Remember how one was always being told that without immigration, this country would be floundering? That it would be nothing? That our unique economic dynamism was due to the unparelleled economic benefits which came with the historically unprecedented levels of immigration of the past ten years?
We don’t hear that mantra anymore. We are in the deepest recession of any Western country, so it would be silly to draw attention to it, perhaps. Besides, an all-party Parliamentary committee concluded last year that the economic benefits were, when measured against the costs, marginal. This conclusion only confirmed what a report by Sir Andrew Green’s Migrationwatch had already found.
So what was the point of it then? The apparent motives behind the policy are gradually seeping out. Last year Andrew Neather, a former Labour speechwriter, wrote in the Standard that ’it didn’t just happen: the deliberate policy of ministers from late 2000 until at least February last year …was to open up the UK to mass migration’ which was meant to ‘rub the right’s nose in diversity and render their arguments out of date.’
Neather described a Government policy document which he had helped to write in 2000. He said that ‘drafts were handed out in summer 2000 only with extreme reluctance: there was paranoia about it reaching the media’. The paper eventually surfaced as a purely technical product of the research department of the Home Office but earlier drafts that he saw ‘included a driving political purpose: that mass immigration was the way that the Government was going to make the UK truly multicultural’.
Migrationwatch has obtained an earlier draft of that policy paper, circulated in October 2000. As Andrew Green wrote this week: ‘It had already been censored but it was to be neutered still further. In the executive summary, six of eight references to ‘social’ objectives were cut from the version later published…What could have been meant by social policy in the context of immigration, especially as it was dressed up as combating social exclusion? This must surely have been code for increasing the numbers substantially, as Mr Neather revealed. If not, why all the secrecy?…Why the censorship that has now been laid bare? Reading between the lines of these documents it is clear that political advisers in Number 10, its joint authors, were preparing a blueprint for mass immigration with both economic and social objectives.’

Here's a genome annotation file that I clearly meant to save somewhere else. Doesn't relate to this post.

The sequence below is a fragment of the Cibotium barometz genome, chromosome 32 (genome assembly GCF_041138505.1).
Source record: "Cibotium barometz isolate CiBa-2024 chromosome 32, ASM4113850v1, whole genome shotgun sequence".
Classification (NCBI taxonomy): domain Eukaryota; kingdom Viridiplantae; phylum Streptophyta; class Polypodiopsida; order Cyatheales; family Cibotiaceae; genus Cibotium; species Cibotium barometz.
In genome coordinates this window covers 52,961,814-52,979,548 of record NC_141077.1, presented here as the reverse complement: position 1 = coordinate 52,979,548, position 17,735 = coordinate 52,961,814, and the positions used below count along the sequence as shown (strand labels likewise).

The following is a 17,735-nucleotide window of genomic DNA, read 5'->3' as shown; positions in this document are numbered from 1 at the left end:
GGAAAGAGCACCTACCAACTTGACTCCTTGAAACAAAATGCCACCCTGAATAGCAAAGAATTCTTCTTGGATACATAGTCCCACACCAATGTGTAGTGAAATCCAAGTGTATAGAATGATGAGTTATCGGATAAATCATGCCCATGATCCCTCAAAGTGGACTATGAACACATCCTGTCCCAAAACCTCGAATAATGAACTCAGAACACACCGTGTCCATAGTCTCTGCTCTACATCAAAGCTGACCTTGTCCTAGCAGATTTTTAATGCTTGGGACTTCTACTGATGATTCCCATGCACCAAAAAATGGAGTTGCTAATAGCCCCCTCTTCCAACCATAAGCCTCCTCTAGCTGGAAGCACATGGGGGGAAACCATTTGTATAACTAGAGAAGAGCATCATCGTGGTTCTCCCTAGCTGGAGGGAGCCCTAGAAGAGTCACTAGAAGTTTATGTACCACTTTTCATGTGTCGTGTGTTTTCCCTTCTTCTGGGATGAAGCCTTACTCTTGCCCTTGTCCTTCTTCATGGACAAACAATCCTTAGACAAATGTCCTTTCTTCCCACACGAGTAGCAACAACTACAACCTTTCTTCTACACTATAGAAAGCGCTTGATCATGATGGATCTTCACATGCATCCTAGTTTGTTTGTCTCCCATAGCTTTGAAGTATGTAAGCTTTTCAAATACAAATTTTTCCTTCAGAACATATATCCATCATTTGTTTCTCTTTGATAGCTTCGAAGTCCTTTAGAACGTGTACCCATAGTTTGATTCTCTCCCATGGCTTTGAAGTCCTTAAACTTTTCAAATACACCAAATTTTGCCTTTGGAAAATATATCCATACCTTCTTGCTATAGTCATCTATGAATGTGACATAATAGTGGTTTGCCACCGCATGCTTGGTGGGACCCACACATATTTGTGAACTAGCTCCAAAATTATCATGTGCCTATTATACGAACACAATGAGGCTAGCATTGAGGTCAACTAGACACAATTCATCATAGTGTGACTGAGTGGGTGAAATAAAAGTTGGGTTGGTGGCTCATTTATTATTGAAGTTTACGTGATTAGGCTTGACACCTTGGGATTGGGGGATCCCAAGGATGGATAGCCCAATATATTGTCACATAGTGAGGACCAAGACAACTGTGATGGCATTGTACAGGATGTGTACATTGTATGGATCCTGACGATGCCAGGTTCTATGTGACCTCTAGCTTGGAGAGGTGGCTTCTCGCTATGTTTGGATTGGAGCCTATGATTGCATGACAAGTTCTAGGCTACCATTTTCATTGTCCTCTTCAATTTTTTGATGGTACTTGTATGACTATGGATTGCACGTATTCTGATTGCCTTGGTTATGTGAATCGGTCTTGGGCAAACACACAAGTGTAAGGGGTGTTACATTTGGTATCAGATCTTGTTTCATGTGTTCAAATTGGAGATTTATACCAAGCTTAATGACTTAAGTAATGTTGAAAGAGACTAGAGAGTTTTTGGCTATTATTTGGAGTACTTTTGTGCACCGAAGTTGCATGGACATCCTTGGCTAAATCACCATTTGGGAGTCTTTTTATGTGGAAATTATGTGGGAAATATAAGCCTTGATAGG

This is dynamite: a deliberate attempt, not put before the electorate, to change the very identity of the country. It is of huge historical significance; when expenses scandals and the like have been forgotten, we will be living with the results of it. Yet astonishingly, little is being made of it. Other than a perfunctory response to the original Neather piece, losts in the mists of time already, there has been no major Tory comment on any of this.
I have always believed that multiculturalists and supporters of mass immigration were, at best, naive idealists holding to a 60s notion of the brotherhood of man, and at worst, motivated by a deep distaste for the whole idea of the nation, and British identity in particular. They held a set of attitudes which hugely influenced the drift of national life and the cultural atmosphere. Would even such people have imagined there was a deliberate policy to back them up?
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